Ike at Camp Meade, MD - Photo 71-203, U.S. Army Public Domain

Photo of Dwight D. Eisenhower at Camp Meade, Maryland

Mamie in Paris, 1929 - Photo 77-10-77, Public Domain

Photo of Mamie in Paris in 1929
  1. Dwight David Eisenhower
  2. Mamie Doud Eisenhower

Chronology of Dwight David Eisenhower

  • October 14, 1890: Ike was born in Denison, Texas, third of seven sons of David Jacob and Ida Elizabeth Stover Eisenhower.
  • 1892: The family returned to Abilene, Kansas.
  • 1909: Ike graduated from Abilene High School.
  • 1909-1911: Worked at Belle Springs Creamery, 1909-1911.
  • June 14, 1911: Entered United States Military Academy, West Point, New York.
  • June 12, 1915: Graduated and commissioned a Second Lieutenant.
  • July 1, 1916: Married Mamie Geneva Doud of Denver, Colorado. First son, Doud Dwight, born September 24, 1917, and died January 2, 1921. Second son, John Sheldon Doud, born August 3, 1922.
  • 1915-1920: Served with the Infantry September 1915 to February 1918 in Ft. Sam Houston, Camp Wilson and Leon Springs, Texas and Ft. Oglethorpe, Georgia. Served with the Tank Corps, February 1918 to January 1922 in Camp Meade, Maryland, Camp Colt, Pennsylvania, Camp Dix, New Jersey, Ft. Benning, Georgia, and Ft. Meade, Maryland. Promoted to First Lieutenant on July 1, 1916; Captain on May 15, 1917; Major (temporary) on June 17, 1918; and to Lieutenant Colonel (temporary) on October 14, 1918. Reverted to permanent rank of Captain on June 30, 1920 and was promoted to Major on July 2, 1920.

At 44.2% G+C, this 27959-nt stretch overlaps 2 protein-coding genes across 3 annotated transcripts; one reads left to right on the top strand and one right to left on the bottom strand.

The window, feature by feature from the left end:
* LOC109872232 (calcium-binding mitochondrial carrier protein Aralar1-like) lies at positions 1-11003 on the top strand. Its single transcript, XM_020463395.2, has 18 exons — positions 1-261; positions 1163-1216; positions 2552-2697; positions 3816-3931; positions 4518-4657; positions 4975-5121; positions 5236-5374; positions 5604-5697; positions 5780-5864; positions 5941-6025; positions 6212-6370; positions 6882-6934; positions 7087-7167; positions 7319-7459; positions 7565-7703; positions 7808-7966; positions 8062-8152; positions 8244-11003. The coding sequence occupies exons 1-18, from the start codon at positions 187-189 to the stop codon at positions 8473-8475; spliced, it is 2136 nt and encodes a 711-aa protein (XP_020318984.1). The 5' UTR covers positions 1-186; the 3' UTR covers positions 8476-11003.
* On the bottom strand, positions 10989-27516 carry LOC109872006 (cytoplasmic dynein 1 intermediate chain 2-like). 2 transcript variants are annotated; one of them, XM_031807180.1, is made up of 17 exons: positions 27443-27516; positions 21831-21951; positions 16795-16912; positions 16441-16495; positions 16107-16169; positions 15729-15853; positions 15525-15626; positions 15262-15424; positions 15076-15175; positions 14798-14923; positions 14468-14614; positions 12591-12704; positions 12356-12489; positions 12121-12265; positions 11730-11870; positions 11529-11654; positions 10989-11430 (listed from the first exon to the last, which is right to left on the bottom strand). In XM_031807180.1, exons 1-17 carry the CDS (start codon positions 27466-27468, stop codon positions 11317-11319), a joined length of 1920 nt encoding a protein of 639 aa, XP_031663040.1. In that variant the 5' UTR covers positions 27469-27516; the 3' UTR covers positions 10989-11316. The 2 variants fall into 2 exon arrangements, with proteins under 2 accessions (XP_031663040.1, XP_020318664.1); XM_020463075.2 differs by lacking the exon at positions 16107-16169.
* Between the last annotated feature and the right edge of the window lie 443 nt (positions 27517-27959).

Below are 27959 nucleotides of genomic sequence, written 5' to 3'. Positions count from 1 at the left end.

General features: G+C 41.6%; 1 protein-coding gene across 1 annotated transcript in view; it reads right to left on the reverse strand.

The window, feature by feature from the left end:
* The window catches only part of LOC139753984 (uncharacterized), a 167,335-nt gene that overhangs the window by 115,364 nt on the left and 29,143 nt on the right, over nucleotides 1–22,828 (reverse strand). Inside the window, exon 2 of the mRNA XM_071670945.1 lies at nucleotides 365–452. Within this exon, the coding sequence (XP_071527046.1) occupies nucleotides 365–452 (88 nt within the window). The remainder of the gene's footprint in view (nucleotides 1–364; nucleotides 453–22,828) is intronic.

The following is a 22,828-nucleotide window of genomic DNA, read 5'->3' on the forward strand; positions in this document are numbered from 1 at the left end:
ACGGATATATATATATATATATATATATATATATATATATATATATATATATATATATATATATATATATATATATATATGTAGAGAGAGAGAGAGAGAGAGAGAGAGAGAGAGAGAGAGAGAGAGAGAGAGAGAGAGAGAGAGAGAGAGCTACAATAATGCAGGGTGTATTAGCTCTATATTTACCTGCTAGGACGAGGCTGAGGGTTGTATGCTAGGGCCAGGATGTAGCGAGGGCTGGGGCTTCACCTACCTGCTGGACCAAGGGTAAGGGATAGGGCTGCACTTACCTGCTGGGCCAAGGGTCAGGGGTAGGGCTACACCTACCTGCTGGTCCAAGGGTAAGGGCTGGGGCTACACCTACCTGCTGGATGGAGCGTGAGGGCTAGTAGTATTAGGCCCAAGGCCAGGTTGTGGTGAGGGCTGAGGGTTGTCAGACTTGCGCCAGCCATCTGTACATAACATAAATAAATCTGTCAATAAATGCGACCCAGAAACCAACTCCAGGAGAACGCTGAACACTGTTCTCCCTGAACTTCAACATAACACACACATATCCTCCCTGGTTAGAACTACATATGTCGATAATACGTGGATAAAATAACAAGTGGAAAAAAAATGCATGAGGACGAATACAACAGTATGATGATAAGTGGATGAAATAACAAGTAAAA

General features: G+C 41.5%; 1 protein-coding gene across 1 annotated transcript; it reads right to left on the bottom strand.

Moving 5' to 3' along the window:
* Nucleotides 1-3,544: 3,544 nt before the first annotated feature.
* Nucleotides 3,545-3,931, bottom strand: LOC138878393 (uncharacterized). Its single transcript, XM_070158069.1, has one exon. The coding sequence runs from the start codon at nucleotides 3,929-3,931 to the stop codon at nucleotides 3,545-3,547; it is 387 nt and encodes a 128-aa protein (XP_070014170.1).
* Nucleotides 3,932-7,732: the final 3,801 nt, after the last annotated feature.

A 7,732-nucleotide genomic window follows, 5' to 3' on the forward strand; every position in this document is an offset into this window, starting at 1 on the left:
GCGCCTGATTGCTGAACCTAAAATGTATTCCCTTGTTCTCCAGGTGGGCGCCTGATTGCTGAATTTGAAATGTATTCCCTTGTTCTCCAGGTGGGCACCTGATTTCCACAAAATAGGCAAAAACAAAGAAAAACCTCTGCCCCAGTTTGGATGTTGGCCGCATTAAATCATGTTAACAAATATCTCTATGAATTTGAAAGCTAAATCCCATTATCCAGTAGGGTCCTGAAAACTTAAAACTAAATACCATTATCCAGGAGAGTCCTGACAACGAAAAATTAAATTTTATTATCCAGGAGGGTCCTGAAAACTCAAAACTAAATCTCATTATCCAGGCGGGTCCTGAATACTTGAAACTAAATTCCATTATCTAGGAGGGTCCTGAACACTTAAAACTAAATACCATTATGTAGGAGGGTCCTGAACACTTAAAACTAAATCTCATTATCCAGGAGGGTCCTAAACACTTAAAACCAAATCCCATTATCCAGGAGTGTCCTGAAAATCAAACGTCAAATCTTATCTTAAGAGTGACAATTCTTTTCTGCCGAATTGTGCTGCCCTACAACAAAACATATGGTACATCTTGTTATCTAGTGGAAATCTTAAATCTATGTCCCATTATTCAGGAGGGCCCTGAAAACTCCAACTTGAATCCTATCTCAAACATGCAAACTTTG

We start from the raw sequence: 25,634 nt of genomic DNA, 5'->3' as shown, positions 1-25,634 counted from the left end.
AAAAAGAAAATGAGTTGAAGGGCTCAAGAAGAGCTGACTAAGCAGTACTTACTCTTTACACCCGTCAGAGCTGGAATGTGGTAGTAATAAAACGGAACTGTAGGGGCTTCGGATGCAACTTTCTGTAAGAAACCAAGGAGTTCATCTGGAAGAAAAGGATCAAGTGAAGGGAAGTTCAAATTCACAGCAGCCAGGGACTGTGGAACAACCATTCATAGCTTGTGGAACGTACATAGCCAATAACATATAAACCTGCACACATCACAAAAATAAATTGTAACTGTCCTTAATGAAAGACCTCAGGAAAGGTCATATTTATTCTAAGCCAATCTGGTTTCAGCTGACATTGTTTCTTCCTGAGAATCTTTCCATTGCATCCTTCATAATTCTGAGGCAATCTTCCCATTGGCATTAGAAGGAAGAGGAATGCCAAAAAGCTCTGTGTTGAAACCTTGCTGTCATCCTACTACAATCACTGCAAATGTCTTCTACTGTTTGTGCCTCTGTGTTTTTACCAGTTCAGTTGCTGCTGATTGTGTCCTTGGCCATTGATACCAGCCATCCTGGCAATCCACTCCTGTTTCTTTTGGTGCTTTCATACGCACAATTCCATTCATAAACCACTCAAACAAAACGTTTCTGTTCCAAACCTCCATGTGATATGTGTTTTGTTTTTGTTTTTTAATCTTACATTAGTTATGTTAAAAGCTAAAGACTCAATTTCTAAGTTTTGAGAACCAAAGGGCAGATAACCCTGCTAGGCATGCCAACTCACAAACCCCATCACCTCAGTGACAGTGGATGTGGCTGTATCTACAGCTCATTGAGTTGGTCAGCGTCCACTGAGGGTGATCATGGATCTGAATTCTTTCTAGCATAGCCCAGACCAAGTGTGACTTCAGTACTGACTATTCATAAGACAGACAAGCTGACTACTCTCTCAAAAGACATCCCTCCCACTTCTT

• July 7-September 6, 1919: Volunteered to participate as a Tank Corps observer in the First Transcontinental Motor Convoy.
  • January 1922-September 1924: Assigned as executive officer to General Fox Conner, Camp Gaillard, Panama Canal Zone. Served in various capacities in Maryland and Colorado until August 1925.
  • August 19, 1925: Entered Command and General Staff School, Ft. Leavenworth, Kansas; graduated first in a class of 245, June 18, 1926.
  • August 1926-January 1927: Served as executive officer, 24th Infantry Regiment, Ft. Benning, Georgia.
  • January-August 1927: Served in Washington, D.C. office, writing a guidebook to World War I battlefields for American Battle Monuments Commission, directed by General John J. Pershing.